Sunday, July 1, 2018
Sixth Sunday After Pentecost
Open and Affirming Sunday
When I asked her to describe what happened the day government officials knocked on their door, she paused for few moments as if to collect her thoughts. She recalled being told that they needed to pack a bag of clothes, just one bag or suitcase per person, and that they were going to be taken to the train station in a couple of days. They were told to meet at a certain location, along with others from the surrounding community, in order to be transported to the train station.
Within 10 weeks after the bombing of Pearl Harbor on December 7, 1941, an executive order was signed by President Roosevelt calling for the removal of Americans of Japanese ancestry – both citizens and resident aliens – from their homes and sent to what some called relocation centers or detention centers and others eventually called internment camps or concentration camps. It was said that the “evacuation” of men, women, and children was a matter of national security.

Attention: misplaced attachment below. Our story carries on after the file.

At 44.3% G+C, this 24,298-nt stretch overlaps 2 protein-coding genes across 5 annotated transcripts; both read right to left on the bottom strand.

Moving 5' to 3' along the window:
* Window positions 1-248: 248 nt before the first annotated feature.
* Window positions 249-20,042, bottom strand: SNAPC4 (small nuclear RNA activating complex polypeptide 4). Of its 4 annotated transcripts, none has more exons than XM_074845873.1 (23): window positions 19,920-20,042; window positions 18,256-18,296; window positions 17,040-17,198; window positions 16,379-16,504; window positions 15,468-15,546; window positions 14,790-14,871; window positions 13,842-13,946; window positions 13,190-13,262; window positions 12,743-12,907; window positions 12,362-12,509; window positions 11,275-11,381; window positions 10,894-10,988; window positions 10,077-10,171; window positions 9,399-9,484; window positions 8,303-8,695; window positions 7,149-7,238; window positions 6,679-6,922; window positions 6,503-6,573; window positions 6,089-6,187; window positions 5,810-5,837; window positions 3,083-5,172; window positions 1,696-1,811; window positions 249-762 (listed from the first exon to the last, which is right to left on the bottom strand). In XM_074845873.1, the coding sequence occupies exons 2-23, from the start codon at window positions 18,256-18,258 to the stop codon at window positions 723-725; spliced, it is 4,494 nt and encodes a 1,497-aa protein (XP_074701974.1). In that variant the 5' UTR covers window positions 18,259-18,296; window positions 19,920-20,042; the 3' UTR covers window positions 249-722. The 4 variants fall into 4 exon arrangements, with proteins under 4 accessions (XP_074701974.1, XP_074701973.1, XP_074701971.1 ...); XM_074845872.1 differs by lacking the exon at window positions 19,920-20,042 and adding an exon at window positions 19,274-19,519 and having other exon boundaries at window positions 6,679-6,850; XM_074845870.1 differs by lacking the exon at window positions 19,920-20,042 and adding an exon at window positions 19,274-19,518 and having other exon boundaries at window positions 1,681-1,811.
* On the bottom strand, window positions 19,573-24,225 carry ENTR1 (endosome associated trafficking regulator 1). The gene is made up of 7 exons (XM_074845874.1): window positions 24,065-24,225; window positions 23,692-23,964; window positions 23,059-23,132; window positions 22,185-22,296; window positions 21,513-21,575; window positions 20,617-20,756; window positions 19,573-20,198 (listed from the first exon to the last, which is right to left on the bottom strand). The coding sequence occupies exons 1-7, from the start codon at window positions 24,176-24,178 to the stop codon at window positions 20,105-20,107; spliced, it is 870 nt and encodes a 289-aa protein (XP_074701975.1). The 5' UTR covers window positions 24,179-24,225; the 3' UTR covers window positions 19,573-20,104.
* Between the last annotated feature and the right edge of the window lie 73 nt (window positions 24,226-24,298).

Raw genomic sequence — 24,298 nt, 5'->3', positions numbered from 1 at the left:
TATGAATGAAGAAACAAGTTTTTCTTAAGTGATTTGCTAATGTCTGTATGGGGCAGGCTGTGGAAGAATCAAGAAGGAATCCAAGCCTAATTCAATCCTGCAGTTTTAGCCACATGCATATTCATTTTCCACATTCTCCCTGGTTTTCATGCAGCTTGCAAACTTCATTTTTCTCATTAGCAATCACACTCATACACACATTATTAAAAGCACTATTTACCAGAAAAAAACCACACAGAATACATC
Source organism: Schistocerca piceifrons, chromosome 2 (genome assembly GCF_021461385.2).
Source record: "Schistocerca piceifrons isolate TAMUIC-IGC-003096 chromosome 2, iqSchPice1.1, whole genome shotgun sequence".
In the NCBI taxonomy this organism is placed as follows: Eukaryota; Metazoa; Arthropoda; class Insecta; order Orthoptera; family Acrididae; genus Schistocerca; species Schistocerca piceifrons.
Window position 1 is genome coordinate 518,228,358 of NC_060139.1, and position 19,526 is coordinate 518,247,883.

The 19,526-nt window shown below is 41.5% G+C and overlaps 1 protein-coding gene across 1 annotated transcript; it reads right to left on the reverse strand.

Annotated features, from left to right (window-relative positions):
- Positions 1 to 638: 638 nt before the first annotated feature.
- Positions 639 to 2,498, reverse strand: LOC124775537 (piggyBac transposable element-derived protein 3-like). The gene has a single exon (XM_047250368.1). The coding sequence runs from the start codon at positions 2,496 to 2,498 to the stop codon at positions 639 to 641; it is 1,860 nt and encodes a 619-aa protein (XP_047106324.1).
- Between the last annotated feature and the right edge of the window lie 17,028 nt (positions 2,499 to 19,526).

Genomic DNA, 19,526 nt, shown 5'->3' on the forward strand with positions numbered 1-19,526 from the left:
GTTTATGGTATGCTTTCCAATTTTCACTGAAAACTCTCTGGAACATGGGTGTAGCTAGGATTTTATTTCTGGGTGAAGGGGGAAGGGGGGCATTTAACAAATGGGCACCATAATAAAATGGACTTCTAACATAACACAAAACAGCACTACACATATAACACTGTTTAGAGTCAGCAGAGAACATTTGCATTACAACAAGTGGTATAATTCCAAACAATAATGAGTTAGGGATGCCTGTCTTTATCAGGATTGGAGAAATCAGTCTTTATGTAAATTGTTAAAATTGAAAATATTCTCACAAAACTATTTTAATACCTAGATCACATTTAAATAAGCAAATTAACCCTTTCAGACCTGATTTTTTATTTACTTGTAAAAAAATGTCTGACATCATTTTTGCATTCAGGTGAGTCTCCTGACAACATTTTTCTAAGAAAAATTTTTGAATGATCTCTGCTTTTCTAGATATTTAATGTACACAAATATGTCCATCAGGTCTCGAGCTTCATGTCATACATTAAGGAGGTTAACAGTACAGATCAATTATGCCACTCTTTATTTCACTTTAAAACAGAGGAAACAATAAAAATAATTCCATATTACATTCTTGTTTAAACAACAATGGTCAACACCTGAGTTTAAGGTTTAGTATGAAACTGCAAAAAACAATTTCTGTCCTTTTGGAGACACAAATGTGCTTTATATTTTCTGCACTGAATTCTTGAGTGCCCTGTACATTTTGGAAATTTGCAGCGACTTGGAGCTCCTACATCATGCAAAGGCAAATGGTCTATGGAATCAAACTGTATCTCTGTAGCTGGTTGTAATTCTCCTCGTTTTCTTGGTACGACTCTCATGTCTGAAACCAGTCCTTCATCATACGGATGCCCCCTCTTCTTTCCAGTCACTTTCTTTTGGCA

The U.S. military defined the entire West Coast home to the majority of Americans of Japanese ancestry as a military area. Concerned about possible acts of espionage or sabotage, more than 120,000 men, women, and children were relocated to remote camps built by the U.S. military in scattered locations around the country. We know now that during the course of World War II, 10 Americans were convicted of spying for Japan, but not one of them was of Japanese ancestry.
She was a child when the government officials came to their home.
When they arrived at the train station a few days later, she remembered seeing soldiers with rifles. Each man, woman and child was tagged with a number.
“The window shades were all pulled down so you couldn’t see outside,” she said. “We had no idea where we were going.”
“No one spoke. Some were sobbing,” she added, “but there was no talking or any commotion.”
As the train left the station she noticed the worried look on her mother’s face. “She told us not to cry!”
“Shikata ga nai,” others would say. “Nothing can be done about it.”
Along the way the train stopped a few times in the middle of nowhere. They were told that they could relieve themselves alongside the track if they needed to. It was good, she thought, to get out in the fresh air and just stretch her legs a bit.